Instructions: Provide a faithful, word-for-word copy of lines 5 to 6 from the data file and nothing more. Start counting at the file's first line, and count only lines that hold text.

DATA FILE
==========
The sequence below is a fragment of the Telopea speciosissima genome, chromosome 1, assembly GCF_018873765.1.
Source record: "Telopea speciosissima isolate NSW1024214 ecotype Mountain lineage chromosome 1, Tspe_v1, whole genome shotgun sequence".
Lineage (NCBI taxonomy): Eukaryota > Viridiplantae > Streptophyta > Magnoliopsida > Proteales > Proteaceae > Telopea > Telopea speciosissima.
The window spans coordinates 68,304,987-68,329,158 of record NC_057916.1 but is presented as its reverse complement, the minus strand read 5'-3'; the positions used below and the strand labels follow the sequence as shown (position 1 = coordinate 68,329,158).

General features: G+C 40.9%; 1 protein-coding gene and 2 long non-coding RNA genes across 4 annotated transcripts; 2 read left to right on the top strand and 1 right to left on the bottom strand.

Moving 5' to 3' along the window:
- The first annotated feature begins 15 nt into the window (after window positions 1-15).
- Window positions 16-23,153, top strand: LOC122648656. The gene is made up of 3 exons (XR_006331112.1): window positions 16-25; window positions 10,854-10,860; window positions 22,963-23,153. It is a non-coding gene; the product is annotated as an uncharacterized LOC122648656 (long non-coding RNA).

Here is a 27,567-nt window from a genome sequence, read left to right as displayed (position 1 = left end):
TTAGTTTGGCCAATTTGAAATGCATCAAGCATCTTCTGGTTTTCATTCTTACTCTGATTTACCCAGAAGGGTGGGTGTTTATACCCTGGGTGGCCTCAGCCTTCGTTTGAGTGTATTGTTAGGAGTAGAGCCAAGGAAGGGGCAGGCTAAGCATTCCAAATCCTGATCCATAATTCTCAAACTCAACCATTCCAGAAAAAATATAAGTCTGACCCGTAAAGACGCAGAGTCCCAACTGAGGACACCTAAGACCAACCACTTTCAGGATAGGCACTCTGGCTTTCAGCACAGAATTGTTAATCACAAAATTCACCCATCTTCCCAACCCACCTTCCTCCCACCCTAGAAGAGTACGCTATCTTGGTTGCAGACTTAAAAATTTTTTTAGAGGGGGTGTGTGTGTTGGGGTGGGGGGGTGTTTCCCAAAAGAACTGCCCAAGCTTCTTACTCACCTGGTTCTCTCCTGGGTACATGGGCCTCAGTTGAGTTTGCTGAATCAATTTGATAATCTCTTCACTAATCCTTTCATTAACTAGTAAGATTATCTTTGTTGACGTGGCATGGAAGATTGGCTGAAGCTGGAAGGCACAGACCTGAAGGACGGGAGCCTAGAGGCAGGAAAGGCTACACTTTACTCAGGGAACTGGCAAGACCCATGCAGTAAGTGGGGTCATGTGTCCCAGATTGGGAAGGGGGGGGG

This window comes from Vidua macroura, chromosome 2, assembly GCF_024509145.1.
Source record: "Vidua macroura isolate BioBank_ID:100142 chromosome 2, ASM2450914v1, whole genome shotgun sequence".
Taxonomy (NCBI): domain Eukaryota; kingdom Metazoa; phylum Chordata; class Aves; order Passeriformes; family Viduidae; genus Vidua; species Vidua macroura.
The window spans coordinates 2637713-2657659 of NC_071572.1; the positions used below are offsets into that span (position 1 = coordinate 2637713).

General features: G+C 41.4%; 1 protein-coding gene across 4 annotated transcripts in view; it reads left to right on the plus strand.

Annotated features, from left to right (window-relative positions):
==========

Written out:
General features: G+C 40.9%; 1 protein-coding gene and 2 long non-coding RNA genes across 4 annotated transcripts; 2 read left to right on the top strand and 1 right to left on the bottom strand.

Moving 5' to 3' along the window: